Wednesday of Holy Week 2013: Spy Wednesday

Today we read Matthew’s account of Judas’s betrayal (you can read the text in both Greek and English here). We sense the shiver down the spine of Jesus as he looked at his friend and knew him for what he was. If you read what some people say about about that moment, you could be forgiven for thinking Jesus was prohesying eternal punishment — ‘better for that man if he had never been born!’ — but I wonder whether that is true. Does it square with what we know of him in other circumstances, what we know of him from our own experience? Isn’t it more likely that when Jesus looked at Judas he saw the depths of despair and misery into which he would fall? My own, possibly heretical, reading of this gospel is that Jesus’ heart ached for Judas. He longed to spare him the suffering he knew would be his.

That presents us with a problem. God is infinitely just and does not condone sin; he is also infinitely merciful and forgives readily. So, is Judas eternally damned or among the redeemed? We do not know, and the fact that we do not know should give us pause. Sometimes Christians speak of Judas with a fury which tells us much more about them than it does about him. There is no place in Holy Week for that kind of vicarious anger. We do not need to look very deep into our own lives to see the sins that mar us. Today would be a good day for repenting of hasty judgements and hardness of heart, and allowing God to forgive us.

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6 thoughts on “Wednesday of Holy Week 2013: Spy Wednesday”

  1. I’ve often wondered about whether Judas was forgiven or not. The Gospels say that once he realised the enormity of what he had done, that he went back to offer the money he was paid back for Jesus’ freedom, but was mocked and told NO. He than went away in sorrow and killed himself.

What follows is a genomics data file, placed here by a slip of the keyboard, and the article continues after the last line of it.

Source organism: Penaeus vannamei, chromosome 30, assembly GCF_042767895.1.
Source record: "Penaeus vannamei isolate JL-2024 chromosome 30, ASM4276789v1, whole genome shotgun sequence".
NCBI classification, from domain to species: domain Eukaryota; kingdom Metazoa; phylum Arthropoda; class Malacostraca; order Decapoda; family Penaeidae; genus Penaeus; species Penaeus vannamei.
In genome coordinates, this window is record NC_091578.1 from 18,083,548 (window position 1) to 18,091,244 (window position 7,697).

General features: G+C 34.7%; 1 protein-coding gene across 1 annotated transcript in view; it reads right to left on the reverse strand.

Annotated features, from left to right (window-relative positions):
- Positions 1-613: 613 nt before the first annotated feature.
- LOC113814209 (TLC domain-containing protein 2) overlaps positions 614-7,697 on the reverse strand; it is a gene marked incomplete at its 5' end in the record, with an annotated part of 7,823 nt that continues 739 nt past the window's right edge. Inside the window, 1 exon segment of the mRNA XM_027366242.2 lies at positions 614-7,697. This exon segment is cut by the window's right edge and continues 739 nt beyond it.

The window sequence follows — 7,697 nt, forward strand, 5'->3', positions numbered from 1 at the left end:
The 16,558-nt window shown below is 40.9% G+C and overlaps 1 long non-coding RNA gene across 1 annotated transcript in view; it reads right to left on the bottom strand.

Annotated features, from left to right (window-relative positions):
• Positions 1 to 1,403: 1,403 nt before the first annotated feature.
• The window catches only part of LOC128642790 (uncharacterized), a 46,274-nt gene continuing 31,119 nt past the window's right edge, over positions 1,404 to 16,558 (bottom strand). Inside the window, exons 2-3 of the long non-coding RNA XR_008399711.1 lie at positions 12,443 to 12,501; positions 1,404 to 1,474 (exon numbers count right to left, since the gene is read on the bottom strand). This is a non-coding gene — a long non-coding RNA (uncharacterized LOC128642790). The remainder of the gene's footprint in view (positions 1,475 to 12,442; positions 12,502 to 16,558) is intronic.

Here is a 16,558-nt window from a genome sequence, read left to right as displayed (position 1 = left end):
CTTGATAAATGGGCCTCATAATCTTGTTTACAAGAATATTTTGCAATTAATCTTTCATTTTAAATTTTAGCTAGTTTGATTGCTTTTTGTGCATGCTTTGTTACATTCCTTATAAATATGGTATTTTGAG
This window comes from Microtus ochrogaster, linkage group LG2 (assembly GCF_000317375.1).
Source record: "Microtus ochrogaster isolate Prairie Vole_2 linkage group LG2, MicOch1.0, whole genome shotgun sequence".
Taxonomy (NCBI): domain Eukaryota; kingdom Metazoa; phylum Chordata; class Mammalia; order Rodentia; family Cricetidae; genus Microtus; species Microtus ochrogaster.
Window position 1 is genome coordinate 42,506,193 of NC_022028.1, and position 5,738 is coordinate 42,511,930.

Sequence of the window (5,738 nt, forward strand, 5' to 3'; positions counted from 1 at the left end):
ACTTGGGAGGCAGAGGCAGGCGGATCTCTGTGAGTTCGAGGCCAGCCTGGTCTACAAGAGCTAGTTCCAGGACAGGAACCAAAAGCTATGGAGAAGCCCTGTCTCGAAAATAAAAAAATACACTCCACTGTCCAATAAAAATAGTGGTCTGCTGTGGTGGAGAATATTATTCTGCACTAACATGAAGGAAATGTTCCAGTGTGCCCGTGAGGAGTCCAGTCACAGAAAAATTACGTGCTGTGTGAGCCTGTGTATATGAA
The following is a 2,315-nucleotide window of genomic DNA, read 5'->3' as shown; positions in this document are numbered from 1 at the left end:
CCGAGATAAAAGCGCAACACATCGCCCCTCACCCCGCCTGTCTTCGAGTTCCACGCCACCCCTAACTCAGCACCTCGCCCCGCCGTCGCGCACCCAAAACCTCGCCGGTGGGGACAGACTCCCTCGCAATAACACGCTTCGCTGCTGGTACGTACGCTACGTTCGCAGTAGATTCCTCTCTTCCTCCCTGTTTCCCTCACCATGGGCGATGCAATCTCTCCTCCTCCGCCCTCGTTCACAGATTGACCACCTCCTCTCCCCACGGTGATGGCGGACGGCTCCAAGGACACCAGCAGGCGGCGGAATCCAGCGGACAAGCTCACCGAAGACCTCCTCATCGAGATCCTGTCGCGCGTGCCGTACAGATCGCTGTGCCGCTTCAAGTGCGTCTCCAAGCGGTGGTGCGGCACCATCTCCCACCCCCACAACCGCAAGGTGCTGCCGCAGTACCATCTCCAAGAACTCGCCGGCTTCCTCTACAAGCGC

When I was brought up, Suicide was treated by the Church as a mortal sin (self-murder) and Suicides were buried in unhallowed ground, normally without a funeral service. This treatment of suicides seemed to me to refer back to that of Judas. I thought that the Churches view had changed (certainly the Anglican one has) but suicide seems still be regarded as a mortal sin by the Catholic Church.

    http://catholiceducation.org/articles/religion/re0123.html

    Can it still be possible that even today, people are condemned for an action that might be outwith their control due to mental illness of incapacity?

  2. Taking one’s own life is a grave wrong, and helping another to take their life is similarly a grave wrong; but whether it is a mortal sin or not, as the Church understands it, depends on several factors including the degree of knowledge, free will, etc operative. So, for example, one can argue that when Judas took his own life the balance of his mind was disturbed so it was not a fully willed act and did not meet the (very strict) conditions for mortal sin. The article you cite mentions precisely those qualifications I have mentioned.

    By the way, to ‘commit suicide’ is a legal term I have tried to avoid since I learned that it refers to a criminal act. It can cause great distress to the families of those who have ended their own lives. I think Fr Saunders would have done better to use an alternative phrase, but remember that he is American where words may be used differently.

  3. Not heretical at all. Jesus looked at all people with compassion and that included Judas, Pilate, Herod, the soldiers torturing him, the crowds baying for his blood, those crucifying him……. And each of us.

  4. I always felt sorry for Judas. Someone had to be the betrayer and in a way he was just fulfilling his destiny but there was no glory for him only condemnation.

  5. As I contemplated this scene I remembered my own experience of a personal betrayal, and the exchange of glances between myself and the person who´d done me wrong. I have to confess, even years later it is not compassion that rises up in my heart!
    I still have a long way to go…

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